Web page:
note = "Publisher Copyright: {\textcopyright} 2021 the American Physiological Society. Copyright: Copyright 2021 Elsevier B.V., All rights reserved.",
year = "2021",
month = may,
day = "1",
doi = "10.1152/ajpgi.00478.2020",
language = "English",
volume = "320",
pages = "G729--G740",
journal = "American Journal of Physiology: Gastrointestinal and Liver Physiology",
issn = "0193-1857",
publisher = "American Physiological Society",
number = "5",

}

RIS

TY - JOUR

T1 - Arm lean mass determined by Dual-energy X-ray absorptiometry is superior to characterize skeletal muscle and predict sarcopenia-related mortality in cirrhosis

AU - Eriksen, Christian Skou

AU - Kimer, Nina

AU - Suetta, Charlotte

AU - Møller, Søren

N1 - Publisher Copyright: © 2021 the American Physiological Society. Copyright: Copyright 2021 Elsevier B.V., All rights reserved.

PY - 2021/5/1

Y1 - 2021/5/1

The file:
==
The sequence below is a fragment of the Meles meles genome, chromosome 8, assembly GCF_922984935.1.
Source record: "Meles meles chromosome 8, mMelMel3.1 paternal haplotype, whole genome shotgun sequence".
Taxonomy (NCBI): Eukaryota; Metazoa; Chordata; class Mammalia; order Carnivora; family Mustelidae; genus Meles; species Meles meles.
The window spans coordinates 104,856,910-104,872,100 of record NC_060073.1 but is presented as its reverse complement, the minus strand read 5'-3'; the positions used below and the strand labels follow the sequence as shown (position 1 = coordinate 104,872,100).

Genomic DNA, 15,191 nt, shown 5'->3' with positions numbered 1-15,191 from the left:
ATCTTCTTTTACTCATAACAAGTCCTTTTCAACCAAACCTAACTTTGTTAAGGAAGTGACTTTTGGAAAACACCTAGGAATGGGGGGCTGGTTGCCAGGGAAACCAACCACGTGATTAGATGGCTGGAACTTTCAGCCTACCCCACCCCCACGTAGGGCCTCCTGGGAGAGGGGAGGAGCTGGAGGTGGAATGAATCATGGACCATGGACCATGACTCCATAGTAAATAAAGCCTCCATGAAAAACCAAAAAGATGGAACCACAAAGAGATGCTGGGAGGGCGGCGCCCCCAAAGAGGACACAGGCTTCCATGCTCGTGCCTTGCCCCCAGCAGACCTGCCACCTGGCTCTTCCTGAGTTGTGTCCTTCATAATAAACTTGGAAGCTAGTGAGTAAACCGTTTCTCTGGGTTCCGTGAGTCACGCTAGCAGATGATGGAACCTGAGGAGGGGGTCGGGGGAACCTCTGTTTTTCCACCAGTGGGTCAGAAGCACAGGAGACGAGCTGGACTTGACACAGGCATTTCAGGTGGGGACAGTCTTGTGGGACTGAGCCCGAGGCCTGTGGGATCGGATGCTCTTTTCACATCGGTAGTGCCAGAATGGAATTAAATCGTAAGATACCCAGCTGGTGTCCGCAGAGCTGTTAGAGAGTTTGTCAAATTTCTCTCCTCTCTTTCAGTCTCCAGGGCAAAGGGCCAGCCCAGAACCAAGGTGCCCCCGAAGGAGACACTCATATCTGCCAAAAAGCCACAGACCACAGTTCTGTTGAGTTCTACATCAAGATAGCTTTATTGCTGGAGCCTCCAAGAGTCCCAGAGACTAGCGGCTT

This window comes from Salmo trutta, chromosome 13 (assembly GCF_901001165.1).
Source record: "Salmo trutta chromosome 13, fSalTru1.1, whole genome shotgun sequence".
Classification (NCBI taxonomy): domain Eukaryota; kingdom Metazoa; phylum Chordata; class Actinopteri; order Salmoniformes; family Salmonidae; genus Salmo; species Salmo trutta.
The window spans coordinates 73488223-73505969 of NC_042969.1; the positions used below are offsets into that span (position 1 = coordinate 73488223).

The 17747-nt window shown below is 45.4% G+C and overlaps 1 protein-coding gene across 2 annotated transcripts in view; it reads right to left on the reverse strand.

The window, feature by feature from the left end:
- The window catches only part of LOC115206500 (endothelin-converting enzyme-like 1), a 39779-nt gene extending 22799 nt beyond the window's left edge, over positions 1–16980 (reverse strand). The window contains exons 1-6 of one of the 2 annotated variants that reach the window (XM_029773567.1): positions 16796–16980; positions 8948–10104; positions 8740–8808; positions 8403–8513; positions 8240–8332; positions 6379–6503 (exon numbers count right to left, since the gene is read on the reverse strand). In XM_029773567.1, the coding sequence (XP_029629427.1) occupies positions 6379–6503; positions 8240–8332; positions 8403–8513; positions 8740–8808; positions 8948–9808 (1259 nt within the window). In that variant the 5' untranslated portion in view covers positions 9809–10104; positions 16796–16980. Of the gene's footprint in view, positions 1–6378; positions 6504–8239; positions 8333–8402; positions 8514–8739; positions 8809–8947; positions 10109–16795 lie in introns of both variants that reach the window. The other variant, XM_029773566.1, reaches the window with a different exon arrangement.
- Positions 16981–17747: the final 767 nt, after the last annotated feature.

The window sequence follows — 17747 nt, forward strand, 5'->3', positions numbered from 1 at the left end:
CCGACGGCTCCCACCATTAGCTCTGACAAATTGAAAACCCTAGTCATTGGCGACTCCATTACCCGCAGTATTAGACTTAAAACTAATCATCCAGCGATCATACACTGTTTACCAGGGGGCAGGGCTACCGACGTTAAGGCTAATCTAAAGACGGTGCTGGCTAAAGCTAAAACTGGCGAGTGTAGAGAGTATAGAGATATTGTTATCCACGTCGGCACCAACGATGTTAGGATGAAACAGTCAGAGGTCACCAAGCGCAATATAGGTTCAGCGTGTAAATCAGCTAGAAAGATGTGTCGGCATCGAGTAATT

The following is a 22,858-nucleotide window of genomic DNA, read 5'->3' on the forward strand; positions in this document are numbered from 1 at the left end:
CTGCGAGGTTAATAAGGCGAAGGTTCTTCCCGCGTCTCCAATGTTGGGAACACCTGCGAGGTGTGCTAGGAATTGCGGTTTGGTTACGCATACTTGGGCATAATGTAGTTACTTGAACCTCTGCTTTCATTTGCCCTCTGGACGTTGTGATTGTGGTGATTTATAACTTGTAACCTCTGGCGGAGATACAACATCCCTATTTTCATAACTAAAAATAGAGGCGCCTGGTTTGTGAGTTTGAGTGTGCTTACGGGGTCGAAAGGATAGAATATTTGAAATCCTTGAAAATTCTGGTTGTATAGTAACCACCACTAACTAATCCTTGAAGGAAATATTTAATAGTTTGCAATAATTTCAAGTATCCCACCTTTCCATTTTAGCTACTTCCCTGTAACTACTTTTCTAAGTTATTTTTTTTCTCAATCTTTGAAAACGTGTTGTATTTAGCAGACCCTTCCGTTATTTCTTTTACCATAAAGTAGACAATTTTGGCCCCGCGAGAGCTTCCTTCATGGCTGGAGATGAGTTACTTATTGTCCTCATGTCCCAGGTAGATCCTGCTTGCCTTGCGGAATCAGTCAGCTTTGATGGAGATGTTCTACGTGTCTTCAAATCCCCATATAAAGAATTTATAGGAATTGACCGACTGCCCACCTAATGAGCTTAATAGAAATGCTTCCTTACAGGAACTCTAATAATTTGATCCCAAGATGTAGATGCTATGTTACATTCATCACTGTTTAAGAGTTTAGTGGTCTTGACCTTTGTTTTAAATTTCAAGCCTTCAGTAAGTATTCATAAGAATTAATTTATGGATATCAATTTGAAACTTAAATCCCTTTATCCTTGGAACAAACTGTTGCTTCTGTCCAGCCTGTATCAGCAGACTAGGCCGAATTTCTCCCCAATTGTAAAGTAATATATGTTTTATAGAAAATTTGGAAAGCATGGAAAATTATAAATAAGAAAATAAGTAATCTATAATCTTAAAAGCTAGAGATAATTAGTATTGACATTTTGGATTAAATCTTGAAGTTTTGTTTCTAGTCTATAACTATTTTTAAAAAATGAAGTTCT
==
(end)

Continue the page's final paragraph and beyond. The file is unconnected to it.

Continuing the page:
N2 - Sarcopenia worsens survival in patients with advanced liver disease including cirrhosis. In this study, we aimed to characterize skeletal muscle status by dual-energy X-ray absorptiometry (DXA) in patients with cirrhosis and examine the association between different skeletal muscle compartments and mortality. We included 231 men and 84 women ( Child A, B, and C) with cirrhosis and 315 healthy matched controls (231 men and 84 women). Body composition was assessed with DXA. Appendicular skeletal muscle index (ASMI), arms index (AI), and legs index (LI) were calculated by normalizing lean mass to height squared. Low ASMI was defined as ASMI < 7.0 kg/m 2 in men and <5.5 kg/m 2 in women. Biochemical and hemodynamic data were recorded for cirrhotic patients and mortality data retrieved from registers. Low ASMI was more prevalent in both men (49%) and women (43%) with cirrhosis compared with healthy men (8%) and women (5%) ( P < 0.001). ASMI and LI were lowest in Child B, whereas AI decreased gradually with advancing Child class. ASMI was inversely associated with mortality in men [HR = 0.74 (0.59-0.93), P < 0.01], and this was mainly driven by AI [HR = 0.37 (0.18-0.71), P < 0.01]. AI showed closer association than ASMI or LI to both the severity of liver disease and to mortality, which may be due to increasing prevalence of leg edema with disease progression in this population. Determination of arm lean mass may add information on survival in patients with cirrhosis. NEW & NOTEWORTHY Sarcopenia increases mortality in patients with end-stage liver disease. We show that arm lean mass determined by dual-energy X-ray absorptiometry is a better marker than the traditional appendicular skeletal muscle mass when predicting sarcopenia-related mortality in patients with cirrhosis of different severity. The findings add to the dispute about the optimal method for repeated assessments of skeletal muscle status in patients with cirrhosis and may have implications for clinical decision making.